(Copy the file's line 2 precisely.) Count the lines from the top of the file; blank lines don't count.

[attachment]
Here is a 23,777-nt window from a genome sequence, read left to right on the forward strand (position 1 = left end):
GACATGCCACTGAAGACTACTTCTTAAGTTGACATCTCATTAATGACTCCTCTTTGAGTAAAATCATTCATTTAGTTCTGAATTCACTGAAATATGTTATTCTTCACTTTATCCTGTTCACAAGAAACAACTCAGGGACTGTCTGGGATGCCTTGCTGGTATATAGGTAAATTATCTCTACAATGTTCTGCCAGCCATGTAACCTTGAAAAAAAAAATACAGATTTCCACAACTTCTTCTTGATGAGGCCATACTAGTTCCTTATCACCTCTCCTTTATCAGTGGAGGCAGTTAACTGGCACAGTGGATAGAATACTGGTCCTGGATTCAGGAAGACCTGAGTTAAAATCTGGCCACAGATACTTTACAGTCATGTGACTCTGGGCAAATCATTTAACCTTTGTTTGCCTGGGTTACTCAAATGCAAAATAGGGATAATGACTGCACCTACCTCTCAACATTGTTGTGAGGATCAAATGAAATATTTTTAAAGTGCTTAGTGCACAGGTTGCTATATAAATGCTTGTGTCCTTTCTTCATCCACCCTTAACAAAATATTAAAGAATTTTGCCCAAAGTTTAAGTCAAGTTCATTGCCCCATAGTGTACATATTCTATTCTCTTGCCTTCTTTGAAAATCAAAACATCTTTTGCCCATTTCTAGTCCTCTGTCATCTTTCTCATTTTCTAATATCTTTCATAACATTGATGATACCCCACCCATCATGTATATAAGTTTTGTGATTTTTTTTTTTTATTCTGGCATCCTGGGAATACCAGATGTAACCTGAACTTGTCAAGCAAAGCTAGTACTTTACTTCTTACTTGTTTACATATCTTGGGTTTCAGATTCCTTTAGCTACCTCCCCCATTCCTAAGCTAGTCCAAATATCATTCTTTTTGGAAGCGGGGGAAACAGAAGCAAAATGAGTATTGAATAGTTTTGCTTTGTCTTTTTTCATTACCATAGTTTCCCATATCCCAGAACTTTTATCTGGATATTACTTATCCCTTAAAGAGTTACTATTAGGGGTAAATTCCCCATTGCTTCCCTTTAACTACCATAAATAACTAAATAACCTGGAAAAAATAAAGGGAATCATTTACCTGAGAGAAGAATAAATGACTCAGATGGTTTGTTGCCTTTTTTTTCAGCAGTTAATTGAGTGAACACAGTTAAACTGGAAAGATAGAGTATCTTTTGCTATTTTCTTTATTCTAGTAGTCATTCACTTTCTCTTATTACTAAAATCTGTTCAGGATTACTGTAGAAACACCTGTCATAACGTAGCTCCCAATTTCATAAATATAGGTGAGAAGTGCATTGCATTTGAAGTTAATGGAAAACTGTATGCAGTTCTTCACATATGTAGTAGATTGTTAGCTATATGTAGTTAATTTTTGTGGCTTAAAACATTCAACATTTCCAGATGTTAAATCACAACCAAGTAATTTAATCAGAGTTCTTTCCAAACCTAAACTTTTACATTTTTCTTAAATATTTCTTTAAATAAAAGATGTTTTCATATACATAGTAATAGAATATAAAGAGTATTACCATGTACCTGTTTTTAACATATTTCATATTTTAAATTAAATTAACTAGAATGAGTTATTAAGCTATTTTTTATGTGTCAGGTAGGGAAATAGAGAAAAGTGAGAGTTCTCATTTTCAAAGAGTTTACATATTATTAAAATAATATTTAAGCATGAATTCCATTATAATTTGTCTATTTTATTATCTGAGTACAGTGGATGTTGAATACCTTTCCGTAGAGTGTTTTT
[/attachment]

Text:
GACATGCCACTGAAGACTACTTCTTAAGTTGACATCTCATTAATGACTCCTCTTTGAGTAAAATCATTCATTTAGTTCTGAATTCACTGAAATATGTTATTCTTCACTTTATCCTGTTCACAAGAAACAACTCAGGGACTGTCTGGGATGCCTTGCTGGTATATAGGTAAATTATCTCTACAATGTTCTGCCAGCCATGTAACCTTGAAAAAAAAAATACAGATTTCCACAACTTCTTCTTGATGAGGCCATACTAGTTCCTTATCACCTCTCCTTTATCAGTGGAGGCAGTTAACTGGCACAGTGGATAGAATACTGGTCCTGGATTCAGGAAGACCTGAGTTAAAATCTGGCCACAGATACTTTACAGTCATGTGACTCTGGGCAAATCATTTAACCTTTGTTTGCCTGGGTTACTCAAATGCAAAATAGGGATAATGACTGCACCTACCTCTCAACATTGTTGTGAGGATCAAATGAAATATTTTTAAAGTGCTTAGTGCACAGGTTGCTATATAAATGCTTGTGTCCTTTCTTCATCCACCCTTAACAAAATATTAAAGAATTTTGCCCAAAGTTTAAGTCAAGTTCATTGCCCCATAGTGTACATATTCTATTCTCTTGCCTTCTTTGAAAATCAAAACATCTTTTGCCCATTTCTAGTCCTCTGTCATCTTTCTCATTTTCTAATATCTTTCATAACATTGATGATACCCCACCCATCATGTATATAAGTTTTGTGATTTTTTTTTTTTATTCTGGCATCCTGGGAATACCAGATGTAACCTGAACTTGTCAAGCAAAGCTAGTACTTTACTTCTTACTTGTTTACATATCTTGGGTTTCAGATTCCTTTAGCTACCTCCCCCATTCCTAAGCTAGTCCAAATATCATTCTTTTTGGAAGCGGGGGAAACAGAAGCAAAATGAGTATTGAATAGTTTTGCTTTGTCTTTTTTCATTACCATAGTTTCCCATATCCCAGAACTTTTATCTGGATATTACTTATCCCTTAAAGAGTTACTATTAGGGGTAAATTCCCCATTGCTTCCCTTTAACTACCATAAATAACTAAATAACCTGGAAAAAATAAAGGGAATCATTTACCTGAGAGAAGAATAAATGACTCAGATGGTTTGTTGCCTTTTTTTTCAGCAGTTAATTGAGTGAACACAGTTAAACTGGAAAGATAGAGTATCTTTTGCTATTTTCTTTATTCTAGTAGTCATTCACTTTCTCTTATTACTAAAATCTGTTCAGGATTACTGTAGAAACACCTGTCATAACGTAGCTCCCAATTTCATAAATATAGGTGAGAAGTGCATTGCATTTGAAGTTAATGGAAAACTGTATGCAGTTCTTCACATATGTAGTAGATTGTTAGCTATATGTAGTTAATTTTTGTGGCTTAAAACATTCAACATTTCCAGATGTTAAATCACAACCAAGTAATTTAATCAGAGTTCTTTCCAAACCTAAACTTTTACATTTTTCTTAAATATTTCTTTAAATAAAAGATGTTTTCATATACATAGTAATAGAATATAAAGAGTATTACCATGTACCTGTTTTTAACATATTTCATATTTTAAATTAAATTAACTAGAATGAGTTATTAAGCTATTTTTTATGTGTCAGGTAGGGAAATAGAGAAAAGTGAGAGTTCTCATTTTCAAAGAGTTTACATATTATTAAAATAATATTTAAGCATGAATTCCATTATAATTTGTCTATTTTATTATCTGAGTACAGTGGATGTTGAATACCTTTCCGTAGAGTGTTTTT